Church of Saint Nicholas: History and significance of the Serbian Orthodox Church in Novi Bečej

Dive into the past through the story of the Church of Saint Nicholas in Novi Bečej, the famous Serbian Orthodox Church that proudly carries the burden of centuries of history and spirituality of this region. This feat of construction symbolizes togetherness and faithfulness, representing at the same time a monument to past times and a place of faith that gathers the community in prayer and worship.

A Brief History of the Foundation and Urban Development of Novi Bečej

Serbian Orthodox Church of St. Nicholas in Novi BečejIn the present area of Novi Bečej and its immediate surroundings, there were human settlements as early as ca. 3000 B.C. There were two extraordinary archaeological sites of this period in the vicinity of Novi Bečej and Vranjevo: Borđoš and Matejski Brod.[1]

The most famous remains from the Medieval period are the ones of the basilica Arača, located in the area between Novi Bečej and Novo Miloševo, at the distance of about 20 kilometers northeast from the city. The monastery was probably built in the first half of the 13th century.[2] While changing its owners, this monastery was reconstructed and expanded, and so its outer shape and inner content has been changing too.

Apart from Arača, the forerunner of today‘s Novi Bečej was a medieval stronghold Castellanum de Beche that was mentioned in 1342 as the fortress of Novi Bečej or city fortification. This fortress was built on the island, upstream from the present site of Novi Bečej, facing the western periphery of Vranjevo, connected with the mainland by an artificial mound.[3]

At the time of the Great Migration of Peoples, this territory was successively populated and temporarily ruled by Goths, Gepids, Huns, Lombards and Avars. The last ones who came to the region and have remained here were the Slavs in the 6th and Hungarians in the 9th century.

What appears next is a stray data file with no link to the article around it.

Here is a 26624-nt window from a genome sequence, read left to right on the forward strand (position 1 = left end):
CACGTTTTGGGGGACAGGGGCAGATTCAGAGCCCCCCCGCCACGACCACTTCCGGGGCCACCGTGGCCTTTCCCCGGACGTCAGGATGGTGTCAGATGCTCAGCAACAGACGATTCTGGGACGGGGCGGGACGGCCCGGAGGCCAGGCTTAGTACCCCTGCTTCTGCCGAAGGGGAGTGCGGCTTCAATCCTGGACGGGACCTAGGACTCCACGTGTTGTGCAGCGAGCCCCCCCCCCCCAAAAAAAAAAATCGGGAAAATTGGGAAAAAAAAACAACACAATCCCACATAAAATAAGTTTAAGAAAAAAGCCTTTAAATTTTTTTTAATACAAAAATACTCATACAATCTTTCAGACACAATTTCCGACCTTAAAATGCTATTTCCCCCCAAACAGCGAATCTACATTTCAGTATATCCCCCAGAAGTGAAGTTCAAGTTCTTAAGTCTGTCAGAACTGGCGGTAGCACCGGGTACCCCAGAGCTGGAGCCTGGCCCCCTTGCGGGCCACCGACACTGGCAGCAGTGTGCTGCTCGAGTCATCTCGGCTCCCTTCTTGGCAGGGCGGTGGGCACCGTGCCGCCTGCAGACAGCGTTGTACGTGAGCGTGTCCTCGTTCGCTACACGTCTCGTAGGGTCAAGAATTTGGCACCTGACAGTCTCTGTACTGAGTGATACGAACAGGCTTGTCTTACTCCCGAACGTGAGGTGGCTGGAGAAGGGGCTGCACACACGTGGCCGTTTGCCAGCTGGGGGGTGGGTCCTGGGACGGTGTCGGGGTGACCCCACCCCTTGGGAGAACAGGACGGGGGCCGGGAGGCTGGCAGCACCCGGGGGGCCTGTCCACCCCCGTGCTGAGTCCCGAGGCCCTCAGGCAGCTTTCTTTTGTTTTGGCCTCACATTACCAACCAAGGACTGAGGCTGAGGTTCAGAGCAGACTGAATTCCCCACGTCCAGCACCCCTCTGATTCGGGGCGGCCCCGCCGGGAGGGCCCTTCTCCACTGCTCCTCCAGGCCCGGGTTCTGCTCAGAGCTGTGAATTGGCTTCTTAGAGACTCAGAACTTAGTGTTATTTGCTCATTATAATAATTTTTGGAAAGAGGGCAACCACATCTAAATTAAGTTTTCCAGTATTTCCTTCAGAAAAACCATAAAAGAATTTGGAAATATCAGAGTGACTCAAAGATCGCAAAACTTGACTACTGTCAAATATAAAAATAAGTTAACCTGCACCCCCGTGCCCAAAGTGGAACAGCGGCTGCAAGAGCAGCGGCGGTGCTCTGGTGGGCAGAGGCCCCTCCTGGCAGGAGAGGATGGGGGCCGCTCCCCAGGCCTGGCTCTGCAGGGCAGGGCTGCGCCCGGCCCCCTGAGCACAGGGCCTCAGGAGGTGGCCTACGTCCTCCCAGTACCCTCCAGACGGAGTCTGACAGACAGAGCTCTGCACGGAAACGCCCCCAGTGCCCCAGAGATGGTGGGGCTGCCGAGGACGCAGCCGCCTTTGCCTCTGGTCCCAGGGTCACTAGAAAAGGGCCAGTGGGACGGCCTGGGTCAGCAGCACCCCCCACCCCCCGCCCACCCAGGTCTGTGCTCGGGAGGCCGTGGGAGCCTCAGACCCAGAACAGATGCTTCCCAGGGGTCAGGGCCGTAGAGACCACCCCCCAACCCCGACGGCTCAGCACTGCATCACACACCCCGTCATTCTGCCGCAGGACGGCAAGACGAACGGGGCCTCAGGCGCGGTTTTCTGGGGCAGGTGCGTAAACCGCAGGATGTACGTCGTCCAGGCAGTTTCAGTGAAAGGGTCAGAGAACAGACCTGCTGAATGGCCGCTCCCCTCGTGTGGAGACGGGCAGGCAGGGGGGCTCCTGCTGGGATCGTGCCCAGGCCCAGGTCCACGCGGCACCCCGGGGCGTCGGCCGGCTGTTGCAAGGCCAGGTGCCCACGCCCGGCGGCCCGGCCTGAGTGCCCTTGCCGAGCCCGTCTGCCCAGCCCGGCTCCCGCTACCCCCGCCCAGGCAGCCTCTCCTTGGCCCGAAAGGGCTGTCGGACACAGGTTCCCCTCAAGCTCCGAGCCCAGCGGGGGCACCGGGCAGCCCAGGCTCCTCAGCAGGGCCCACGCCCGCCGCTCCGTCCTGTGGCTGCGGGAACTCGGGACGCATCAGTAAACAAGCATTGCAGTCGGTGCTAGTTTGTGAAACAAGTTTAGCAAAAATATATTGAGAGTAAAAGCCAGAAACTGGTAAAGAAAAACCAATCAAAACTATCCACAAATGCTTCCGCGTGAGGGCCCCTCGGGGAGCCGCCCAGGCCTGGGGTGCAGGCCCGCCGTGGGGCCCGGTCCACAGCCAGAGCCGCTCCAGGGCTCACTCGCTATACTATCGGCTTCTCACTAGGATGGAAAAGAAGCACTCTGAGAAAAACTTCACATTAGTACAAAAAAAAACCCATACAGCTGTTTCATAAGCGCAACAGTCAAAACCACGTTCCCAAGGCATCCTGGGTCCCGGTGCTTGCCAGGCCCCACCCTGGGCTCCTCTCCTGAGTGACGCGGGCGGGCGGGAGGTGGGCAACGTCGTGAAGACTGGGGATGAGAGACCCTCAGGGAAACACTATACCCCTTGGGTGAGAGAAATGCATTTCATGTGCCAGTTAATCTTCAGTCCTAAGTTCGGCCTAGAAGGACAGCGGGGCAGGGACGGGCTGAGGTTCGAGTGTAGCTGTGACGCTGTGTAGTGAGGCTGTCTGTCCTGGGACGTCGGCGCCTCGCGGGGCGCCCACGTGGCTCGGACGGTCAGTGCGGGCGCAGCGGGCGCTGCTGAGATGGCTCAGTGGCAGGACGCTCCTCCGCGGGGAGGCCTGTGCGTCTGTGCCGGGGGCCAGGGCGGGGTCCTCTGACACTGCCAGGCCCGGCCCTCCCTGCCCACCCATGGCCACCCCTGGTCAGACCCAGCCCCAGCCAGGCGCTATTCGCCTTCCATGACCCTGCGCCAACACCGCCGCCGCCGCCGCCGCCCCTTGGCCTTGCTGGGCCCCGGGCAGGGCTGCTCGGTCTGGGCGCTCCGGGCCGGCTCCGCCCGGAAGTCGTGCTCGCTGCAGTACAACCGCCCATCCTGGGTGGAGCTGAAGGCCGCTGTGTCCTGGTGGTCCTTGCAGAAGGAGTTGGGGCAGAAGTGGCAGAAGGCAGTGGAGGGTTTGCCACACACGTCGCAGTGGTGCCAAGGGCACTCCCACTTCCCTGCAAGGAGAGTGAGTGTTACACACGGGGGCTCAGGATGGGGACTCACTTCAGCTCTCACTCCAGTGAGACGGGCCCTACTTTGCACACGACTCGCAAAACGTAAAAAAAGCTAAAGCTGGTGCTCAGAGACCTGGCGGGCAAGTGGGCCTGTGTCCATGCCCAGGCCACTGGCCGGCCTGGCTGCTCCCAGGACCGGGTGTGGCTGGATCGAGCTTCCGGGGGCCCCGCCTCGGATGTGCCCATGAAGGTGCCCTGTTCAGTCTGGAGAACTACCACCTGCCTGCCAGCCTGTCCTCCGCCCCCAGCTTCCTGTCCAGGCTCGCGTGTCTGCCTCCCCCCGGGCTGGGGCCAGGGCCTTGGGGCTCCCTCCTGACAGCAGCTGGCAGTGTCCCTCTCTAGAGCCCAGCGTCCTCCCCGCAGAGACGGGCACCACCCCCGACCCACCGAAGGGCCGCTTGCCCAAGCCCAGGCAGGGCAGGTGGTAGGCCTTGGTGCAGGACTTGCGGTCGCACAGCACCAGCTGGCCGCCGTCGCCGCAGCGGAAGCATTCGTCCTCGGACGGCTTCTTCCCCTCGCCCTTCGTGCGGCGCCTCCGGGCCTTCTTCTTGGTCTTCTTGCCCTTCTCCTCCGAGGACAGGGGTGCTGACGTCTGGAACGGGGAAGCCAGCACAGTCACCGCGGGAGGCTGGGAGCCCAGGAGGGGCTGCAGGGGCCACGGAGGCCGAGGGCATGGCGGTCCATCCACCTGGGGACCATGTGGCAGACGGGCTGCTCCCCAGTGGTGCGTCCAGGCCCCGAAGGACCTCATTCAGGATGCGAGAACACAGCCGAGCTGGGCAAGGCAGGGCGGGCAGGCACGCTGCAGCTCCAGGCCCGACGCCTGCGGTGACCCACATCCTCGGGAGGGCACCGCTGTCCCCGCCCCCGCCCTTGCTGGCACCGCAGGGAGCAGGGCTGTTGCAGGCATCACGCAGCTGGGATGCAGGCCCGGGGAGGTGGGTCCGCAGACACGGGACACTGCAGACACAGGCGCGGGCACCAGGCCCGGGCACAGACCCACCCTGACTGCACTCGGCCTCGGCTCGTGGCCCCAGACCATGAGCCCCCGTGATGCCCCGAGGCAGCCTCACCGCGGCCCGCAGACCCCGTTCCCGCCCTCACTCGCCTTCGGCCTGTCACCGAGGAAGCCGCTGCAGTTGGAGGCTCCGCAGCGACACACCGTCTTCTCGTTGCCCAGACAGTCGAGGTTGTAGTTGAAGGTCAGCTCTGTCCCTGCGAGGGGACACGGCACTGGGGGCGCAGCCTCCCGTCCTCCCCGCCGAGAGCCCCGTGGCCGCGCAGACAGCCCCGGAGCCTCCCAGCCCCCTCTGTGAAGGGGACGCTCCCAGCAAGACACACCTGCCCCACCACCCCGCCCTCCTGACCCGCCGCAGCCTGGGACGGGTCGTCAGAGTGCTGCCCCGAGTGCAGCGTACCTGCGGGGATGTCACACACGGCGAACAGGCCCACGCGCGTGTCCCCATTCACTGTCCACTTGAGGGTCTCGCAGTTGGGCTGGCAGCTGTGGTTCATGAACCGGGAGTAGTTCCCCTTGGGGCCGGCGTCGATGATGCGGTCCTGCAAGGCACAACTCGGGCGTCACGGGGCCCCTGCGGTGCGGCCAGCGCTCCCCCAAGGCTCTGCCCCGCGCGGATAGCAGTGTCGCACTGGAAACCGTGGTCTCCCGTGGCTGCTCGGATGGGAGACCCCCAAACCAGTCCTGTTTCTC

The name of the settlement Bečej was probably derived from the aristocratic family of French origin Becse - Gergely who moved here at the time of the introduction of Christianity among Hungarians under the first kings of the house Arpad in the late 10th and early 11th century.[4]

The first written sources, as stated by Rudolf Schmidt in his study Town Bečej, mention Bečej in 1238, during King Bela IV.[5] While Lazar Mečkić believes, in the monograph Novi Bečej and Vranjevo through History, that “it can be claimed the first written record of Novi Bečej in its history was made in the year of 1091.“[6]

According to the book by Dušan Popović Serbs in Banat by the End of the 18th Century, Bečej had belonged to Torontal County in the past. It was recorded as a city in 1342, and as a town in 1441 and 1660. It had 20 inhabited homes in 1717, 45 homes in 1727, and 56 taxpayers ten years later. In 1752, Serbs from the regions of the rivers Mures and Tisza were settled there, and it had 207 Orthodox and 44 Catholic households in 1773.[7]

At the beginning of the 15th century, Bečej had been in possession of Serbian despots Stefan Lazarević and Đurađ Branković and then, after a short time, it passed into the possession of the Hungarian nobility.

In 1551, Bečej was conquered by Turks and remained in their possession until the wars of liberation (1682-1716).

After the demolition of the Bečej fortress in 1701 and the abandonment of Banat by Austrian troops, under the provisions of the Karlovac Peace Treaty 1699, Serbs who were still in Bečej crossed over to Bačka and there they founded Bečej of Bačka. After the Turks were expelled from Banat in the aftermath of the Battle of Petrovaradin in 1716, one part of the population returned and rebuilt the abandoned city. Although the medieval Bečej is significantly older than Bečej of Bačka, the newly rebuilt town is then named Novi Bečej (New Bečej) to distinguish it from the other Bečej on the Bačka riverside. The name Turski Bečej (Turkish Bečej) began to be used only after the expulsion of the Turks from this region.